The Vero Beach High girls weightlifting team was described by one rival coach as an emerging dynasty, and while the results this year and last tend to corroborate that description, let’s tone it down a tad and call it a period of extreme prosperity for the program.
Head coach Pete DeLuke agrees, especially since six of the seven lifters that qualified for the state tournament last year are back. The eighth-place finish at states came on the heels of an undefeated regular season, plus district and regional championships. “Sending that many to states was a first for us,” DeLuke said. “We had two that scored points. Verlicia Scarlett got second place in her weight class (199 pounds) and Sarah Kehoe was fifth (169). That was obviously our best finish ever and we were pretty excited about that.”
The nucleus of the team consists of state-tournament veterans Scarlett, Kehoe, Elizabeth Case (110), Chloe Holland (129), Jadis Thompkins (unlimited) and Tijah McGriff (unlimited). DeLuke also identified Jayda Jenkins (119), Kiiya Housing (119), Maddie McCain (129), Molly Metcalf (139), Taniya Perry (154) and Audra Teske (183) as state hopefuls.
“The six coming back from the state tournament are all doing great,” said DeLuke. “Potentially we have a dozen or so going to states, but we will see. Getting there is tough and we don’t know what else is out there. Those girls can get there if they keep doing what they are doing right now.”
This Indians team was undefeated prior to hosting the Vero Beach Invitational last Saturday. Twelve schools participated in the next to last meet of the regular season before the district championships in January.
“We are maxing everybody out this week (in practice),” DeLuke said before the VB Invitational. “I do that to see where we are at. We will be up against some of our district and regional foes. That will show us what we are capable of doing at districts and regionals.”
The accomplishments of the girls in the weightlifting program have not gone unnoticed. Student interest is at an all-time high – a far cry from just a decade ago.
“We have over 20 more lifters than we did last year,” DeLuke said. “The word has spread that this is fun. This is not a place where the girls are working out grudgingly and they don’t want to come to practice. But we also go after it as hard as we can.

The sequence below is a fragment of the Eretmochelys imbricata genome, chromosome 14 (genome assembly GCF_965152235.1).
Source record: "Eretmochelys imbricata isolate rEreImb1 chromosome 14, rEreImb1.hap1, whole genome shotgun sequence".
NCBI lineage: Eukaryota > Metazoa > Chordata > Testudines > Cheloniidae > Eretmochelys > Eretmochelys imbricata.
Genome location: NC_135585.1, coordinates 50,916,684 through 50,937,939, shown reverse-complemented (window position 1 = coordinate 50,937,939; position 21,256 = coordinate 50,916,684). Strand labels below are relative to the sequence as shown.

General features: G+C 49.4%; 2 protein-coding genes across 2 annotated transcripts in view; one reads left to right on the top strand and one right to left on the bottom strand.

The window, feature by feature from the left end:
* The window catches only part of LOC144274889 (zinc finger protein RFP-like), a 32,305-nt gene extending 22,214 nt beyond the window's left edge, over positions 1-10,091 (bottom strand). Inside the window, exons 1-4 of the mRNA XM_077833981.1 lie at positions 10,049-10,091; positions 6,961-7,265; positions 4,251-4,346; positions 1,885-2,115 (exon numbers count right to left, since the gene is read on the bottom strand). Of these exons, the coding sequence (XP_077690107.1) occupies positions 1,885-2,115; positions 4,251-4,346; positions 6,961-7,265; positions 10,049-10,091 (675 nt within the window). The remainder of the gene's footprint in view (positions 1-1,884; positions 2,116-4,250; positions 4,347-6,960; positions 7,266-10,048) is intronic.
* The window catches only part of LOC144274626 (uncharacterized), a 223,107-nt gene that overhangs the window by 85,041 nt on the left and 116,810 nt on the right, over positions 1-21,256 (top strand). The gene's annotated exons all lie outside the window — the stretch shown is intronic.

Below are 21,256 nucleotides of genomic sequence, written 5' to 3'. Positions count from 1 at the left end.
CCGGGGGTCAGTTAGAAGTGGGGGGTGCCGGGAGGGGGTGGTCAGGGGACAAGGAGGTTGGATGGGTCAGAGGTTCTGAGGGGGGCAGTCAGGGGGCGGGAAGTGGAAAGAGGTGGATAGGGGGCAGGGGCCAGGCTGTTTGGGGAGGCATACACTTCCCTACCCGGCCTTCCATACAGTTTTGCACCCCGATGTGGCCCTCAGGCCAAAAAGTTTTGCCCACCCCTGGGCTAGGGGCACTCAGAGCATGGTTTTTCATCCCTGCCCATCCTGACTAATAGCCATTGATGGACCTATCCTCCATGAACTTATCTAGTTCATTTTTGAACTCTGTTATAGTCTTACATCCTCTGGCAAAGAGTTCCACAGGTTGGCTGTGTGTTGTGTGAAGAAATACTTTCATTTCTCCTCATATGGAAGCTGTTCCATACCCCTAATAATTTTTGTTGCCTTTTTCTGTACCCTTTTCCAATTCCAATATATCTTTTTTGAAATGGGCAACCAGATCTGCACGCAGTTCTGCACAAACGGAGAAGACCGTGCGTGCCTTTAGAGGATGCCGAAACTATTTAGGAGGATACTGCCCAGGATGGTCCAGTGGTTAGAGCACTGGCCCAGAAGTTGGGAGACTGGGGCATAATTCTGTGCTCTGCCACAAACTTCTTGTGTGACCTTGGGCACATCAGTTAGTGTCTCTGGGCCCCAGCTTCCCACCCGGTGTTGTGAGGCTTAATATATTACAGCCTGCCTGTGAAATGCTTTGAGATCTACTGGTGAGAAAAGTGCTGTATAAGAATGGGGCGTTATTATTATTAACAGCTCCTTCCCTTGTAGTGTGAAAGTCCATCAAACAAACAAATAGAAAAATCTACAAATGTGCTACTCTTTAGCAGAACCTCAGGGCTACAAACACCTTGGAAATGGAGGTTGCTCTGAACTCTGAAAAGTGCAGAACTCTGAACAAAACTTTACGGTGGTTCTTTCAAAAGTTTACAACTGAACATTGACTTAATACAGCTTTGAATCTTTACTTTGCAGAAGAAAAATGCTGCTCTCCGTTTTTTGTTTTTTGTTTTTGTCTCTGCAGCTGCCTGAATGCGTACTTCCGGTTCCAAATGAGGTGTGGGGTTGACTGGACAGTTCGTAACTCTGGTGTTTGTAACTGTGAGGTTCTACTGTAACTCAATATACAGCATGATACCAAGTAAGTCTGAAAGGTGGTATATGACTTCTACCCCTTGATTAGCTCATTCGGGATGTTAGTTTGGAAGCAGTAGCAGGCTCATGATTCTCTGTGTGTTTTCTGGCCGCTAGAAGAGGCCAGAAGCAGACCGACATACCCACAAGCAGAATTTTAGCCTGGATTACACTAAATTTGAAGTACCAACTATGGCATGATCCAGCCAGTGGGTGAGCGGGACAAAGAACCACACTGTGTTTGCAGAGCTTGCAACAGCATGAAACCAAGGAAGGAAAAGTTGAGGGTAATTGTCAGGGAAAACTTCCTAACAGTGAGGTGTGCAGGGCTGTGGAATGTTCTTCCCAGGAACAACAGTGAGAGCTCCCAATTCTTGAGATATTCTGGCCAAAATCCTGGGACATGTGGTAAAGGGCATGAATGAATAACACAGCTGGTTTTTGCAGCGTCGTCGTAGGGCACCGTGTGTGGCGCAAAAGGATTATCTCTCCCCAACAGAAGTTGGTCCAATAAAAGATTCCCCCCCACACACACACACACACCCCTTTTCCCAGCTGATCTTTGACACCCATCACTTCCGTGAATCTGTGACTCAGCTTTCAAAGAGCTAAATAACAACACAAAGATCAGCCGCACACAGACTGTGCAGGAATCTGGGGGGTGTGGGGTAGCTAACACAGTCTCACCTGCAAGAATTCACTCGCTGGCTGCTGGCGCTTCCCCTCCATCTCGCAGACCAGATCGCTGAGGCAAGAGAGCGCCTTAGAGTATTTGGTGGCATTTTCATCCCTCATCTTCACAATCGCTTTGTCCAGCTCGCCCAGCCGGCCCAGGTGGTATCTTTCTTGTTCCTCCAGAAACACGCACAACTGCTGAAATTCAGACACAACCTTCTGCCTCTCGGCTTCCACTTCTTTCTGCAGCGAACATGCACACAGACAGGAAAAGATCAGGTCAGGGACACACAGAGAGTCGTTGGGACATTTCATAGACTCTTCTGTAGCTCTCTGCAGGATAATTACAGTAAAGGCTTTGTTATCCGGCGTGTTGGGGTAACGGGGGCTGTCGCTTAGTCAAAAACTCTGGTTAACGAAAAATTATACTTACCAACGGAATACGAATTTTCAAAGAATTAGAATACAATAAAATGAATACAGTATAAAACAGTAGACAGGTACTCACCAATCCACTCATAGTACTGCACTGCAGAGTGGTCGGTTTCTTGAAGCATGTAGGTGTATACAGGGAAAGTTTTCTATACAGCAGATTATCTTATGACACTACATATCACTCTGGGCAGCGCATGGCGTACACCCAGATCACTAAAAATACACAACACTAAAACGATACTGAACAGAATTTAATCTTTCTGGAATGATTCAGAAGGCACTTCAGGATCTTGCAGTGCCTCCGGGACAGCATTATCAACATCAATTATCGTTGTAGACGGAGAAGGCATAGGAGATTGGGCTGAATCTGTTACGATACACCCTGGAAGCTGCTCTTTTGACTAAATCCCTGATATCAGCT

“I’m satisfied with the number of lifters we have this year (40 on the roster). I’ve never had this many before. I believe next year we will have even more. We are really excited about that. With more success I believe we will have a better program.
“We started this team in 2008 and it was difficult for probably the first four years. I was coaching football and I had to have weightlifting practice after football practice. A lot of the girls didn’t want to go home and come back. The girls that came were doing off-season conditioning for fall or spring sports.
“Every year we grew and then we had a couple of girls coming out just for weightlifting. But it was still difficult to get big numbers because I wasn’t practicing right after school. I now have a very knowledgeable assistant coach in Brian Secrest. He takes the afternoon group when I’m at football practice. That’s been very helpful in getting more girls to participate and go year-round with the sport.”
Coaching young people is hardly a passive endeavor for DeLuke. At VBHS he does football in the fall, weightlifting in the winter, track and field in the spring. He coaches his own kids in recreational football, baseball and soccer leagues. A lot of overlapping naturally occurs.
“It’s kind of taxing on my family, but my wife and kids understand that I love coaching,” DeLuke explained. “I enjoy molding these young kids and helping them get better. Obviously, the main purpose is to get a good education. Whether they go on to college or not, hopefully someday they can be successful as a result of sports.”
Vero will have lifters in all 10 weight classes going full throttle when the postseason plays out in January and February.